"share the successful story so that others can see and reference
the basic solution went as follows:
looked up the model number on the manufacturer's site. found a schematic for the drive in question. in this case it was a seagate st11200n 1.2G manufactured in 1992. the schematic listed there showed how jumping the various pins on the drive would change the id numbers. it was totally in line with what an earlier poster (gerbil) had said. thanks gerbil.
from that point on i had to call a friend to find out what was meant by "jumping" the pins. can you tell i'm not very adept at basic electronics? well, i'm not--but a little determination went a long way. there are small plastic things--almost like tiny sheaths--which sit down on the pins themselves. if you cover those pins in pairs in certain ways you change the id of the device.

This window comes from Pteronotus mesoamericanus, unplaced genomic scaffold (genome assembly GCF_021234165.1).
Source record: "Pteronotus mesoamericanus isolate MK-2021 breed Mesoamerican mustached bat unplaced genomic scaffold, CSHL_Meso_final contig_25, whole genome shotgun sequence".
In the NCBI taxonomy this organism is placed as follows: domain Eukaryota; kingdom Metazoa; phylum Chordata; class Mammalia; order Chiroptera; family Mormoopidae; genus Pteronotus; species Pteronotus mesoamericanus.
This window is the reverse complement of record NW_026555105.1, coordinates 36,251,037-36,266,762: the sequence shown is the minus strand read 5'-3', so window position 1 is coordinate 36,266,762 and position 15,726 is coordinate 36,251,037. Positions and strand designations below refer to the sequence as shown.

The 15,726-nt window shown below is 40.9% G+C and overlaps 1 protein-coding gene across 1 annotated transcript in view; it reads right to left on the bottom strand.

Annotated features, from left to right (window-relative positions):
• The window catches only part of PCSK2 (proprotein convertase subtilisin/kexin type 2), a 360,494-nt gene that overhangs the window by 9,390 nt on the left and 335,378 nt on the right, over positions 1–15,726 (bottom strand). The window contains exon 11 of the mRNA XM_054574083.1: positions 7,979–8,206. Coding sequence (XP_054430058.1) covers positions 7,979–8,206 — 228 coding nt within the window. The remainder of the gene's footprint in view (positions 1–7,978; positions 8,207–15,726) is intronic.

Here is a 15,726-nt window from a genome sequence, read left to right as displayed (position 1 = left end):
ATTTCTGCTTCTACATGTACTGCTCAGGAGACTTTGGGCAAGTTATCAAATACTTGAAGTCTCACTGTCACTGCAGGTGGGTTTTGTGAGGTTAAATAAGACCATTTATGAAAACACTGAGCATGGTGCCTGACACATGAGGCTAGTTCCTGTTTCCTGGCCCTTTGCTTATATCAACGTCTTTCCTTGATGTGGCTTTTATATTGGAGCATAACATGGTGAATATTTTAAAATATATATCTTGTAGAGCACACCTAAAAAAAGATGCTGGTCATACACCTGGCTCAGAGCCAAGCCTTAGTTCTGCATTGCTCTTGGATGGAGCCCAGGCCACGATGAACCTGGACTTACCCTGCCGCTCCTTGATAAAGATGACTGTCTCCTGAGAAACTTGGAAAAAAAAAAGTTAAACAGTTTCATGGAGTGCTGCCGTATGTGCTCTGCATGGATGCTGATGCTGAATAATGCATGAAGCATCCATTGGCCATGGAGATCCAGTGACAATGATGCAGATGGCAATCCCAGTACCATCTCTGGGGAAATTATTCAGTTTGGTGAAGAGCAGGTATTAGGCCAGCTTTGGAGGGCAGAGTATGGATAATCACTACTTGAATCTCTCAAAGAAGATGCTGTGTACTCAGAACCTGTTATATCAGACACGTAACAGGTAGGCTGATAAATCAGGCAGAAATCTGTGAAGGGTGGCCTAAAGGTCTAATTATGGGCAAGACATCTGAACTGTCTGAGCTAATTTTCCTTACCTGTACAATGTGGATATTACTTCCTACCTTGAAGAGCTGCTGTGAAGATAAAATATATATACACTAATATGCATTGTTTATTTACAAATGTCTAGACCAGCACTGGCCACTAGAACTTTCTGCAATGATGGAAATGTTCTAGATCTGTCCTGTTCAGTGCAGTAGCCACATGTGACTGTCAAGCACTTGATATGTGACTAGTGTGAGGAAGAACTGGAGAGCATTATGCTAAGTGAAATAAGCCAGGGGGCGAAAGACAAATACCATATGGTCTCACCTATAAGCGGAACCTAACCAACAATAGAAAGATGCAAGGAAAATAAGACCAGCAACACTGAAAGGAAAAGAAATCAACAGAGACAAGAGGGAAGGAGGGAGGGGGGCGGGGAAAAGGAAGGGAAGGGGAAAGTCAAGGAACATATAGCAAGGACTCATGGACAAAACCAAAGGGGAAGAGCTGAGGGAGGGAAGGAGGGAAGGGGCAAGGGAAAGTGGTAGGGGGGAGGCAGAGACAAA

once i had an id that i wanted, the rest was elementary--reconnect the drive, boot from another, and voila! the second drive was readily mounted and waiting for a visit with TechTools.
after about an hour the drive mentioned above died. it made a sound like an alien sighing and then died. i couldn't re-format it, i couldn't write to it. i took it out immediately, thinking that it could potentially mess up the directory structure of the other, original drive which was on the same bus. am i wrong in thinking this?
whatever. i found another cheap drive and repeated the steps listed above, and it has been pumping along fine for days now.
so a long story, i know, but hopefully someone else will find this thread if they run into the same problems.
a very nice mac!